Thursday, August 30, 2012
Crisscross Update - Video
Hard to believe it will be September in a day. It seems like we just got back from the Lie-Nielsen Hand Tool Event at Jeff Miller's where we first showed the new Benchcrafted Crisscross. That was back in April.
Between our new handwheels and the Crisscross we're just about ready for a week off. But nope, we're trudging forward to get the Crisscross in production as soon as we can.
This past week showed some great progress. First off, we picked up a small batch of the first castings of the Crisscross arms and the brackets that attach the arms to your bench. And over the past weekend we machined up the first pre-production samples to test out the castings and our machining process.
We still have few small details to work out, but our pre-production unit is singing. If you've been following along, you know that the prototype was quite large. The production model is 6" shorter, and actually works better than the prototype as a result. The Crisscross can be used in benches as short as 30" (even shorter if you mount the screw a bit higher in the leg.) The jaws will open to about 9". Way more than you'll ever need. The cool part is that the chop glides in and out no matter how open the jaws. And coupled with our Glide Leg Vise, the thing is just a ton of fun to operate, and not to mention, effective. The vise holds wood like, well, like crazy. Compared to a standard leg vise with a parallel guide and pin, the Crisscross gives a little more ease when approaching the final grip. You have more feedback. With a pin its more abrupt and crisp, especially with a thick chop. Feel-wise, one isn't better, its just different. My own personal opinion is another thing. I'll be retrofitting my bench with a Crisscross as soon as I can. I never minded moving the pin, but did I enjoy it? Well.....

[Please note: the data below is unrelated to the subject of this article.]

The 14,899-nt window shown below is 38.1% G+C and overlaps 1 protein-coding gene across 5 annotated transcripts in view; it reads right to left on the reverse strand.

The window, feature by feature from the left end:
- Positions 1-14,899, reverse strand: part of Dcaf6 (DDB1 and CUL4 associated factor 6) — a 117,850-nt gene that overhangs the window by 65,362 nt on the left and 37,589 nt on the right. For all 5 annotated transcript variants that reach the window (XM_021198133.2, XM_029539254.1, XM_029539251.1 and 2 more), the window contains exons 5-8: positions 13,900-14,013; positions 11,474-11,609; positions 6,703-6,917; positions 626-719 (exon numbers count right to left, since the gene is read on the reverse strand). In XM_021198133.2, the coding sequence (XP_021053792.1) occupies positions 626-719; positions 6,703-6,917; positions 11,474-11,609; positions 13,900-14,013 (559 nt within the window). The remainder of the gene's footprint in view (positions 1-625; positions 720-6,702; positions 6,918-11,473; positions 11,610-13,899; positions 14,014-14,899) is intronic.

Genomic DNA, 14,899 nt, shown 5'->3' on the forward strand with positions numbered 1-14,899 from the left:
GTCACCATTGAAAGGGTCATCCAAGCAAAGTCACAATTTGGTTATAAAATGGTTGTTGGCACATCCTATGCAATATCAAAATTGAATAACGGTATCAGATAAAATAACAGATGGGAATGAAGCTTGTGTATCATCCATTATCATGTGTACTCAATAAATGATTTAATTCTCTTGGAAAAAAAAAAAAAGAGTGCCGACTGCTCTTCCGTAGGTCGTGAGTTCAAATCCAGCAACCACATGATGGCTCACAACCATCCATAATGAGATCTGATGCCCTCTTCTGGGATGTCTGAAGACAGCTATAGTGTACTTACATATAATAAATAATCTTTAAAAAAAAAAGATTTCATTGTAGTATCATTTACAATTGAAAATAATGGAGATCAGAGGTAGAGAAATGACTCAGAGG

If you don't have a Glide, can't afford one, or just don't like handwheels (what's wrong with you?), the Crisscross works like the traditional leg vise of your dreams when paired with a plain-jane bench screw, metal or wood. Well, we haven't tried one with wood yet, but it will work fine. We'll get one mounted up with a wood screw and report back.
The vise in the pics and video was built with a rather long "leg" portion. This was done to operate the vise at a convenient height, and also so the screw would not interfere with the bench the vise is temporarily mounted to. The length of the chop here is 33", so pretty typical for a standard bench. There is over 8" between the screw and the top of the chop (in other words the top of the bench.) You will see some lateral motion in the chop as the vise is operated. This is completely intentional and built into the vise during the machining process. A vise needs a certain amount of give in specific areas, just like a fine suit.
We should have pricing by the end of the month (September, not tomorrow!) and hopefully a release date as well.
Here's a short video.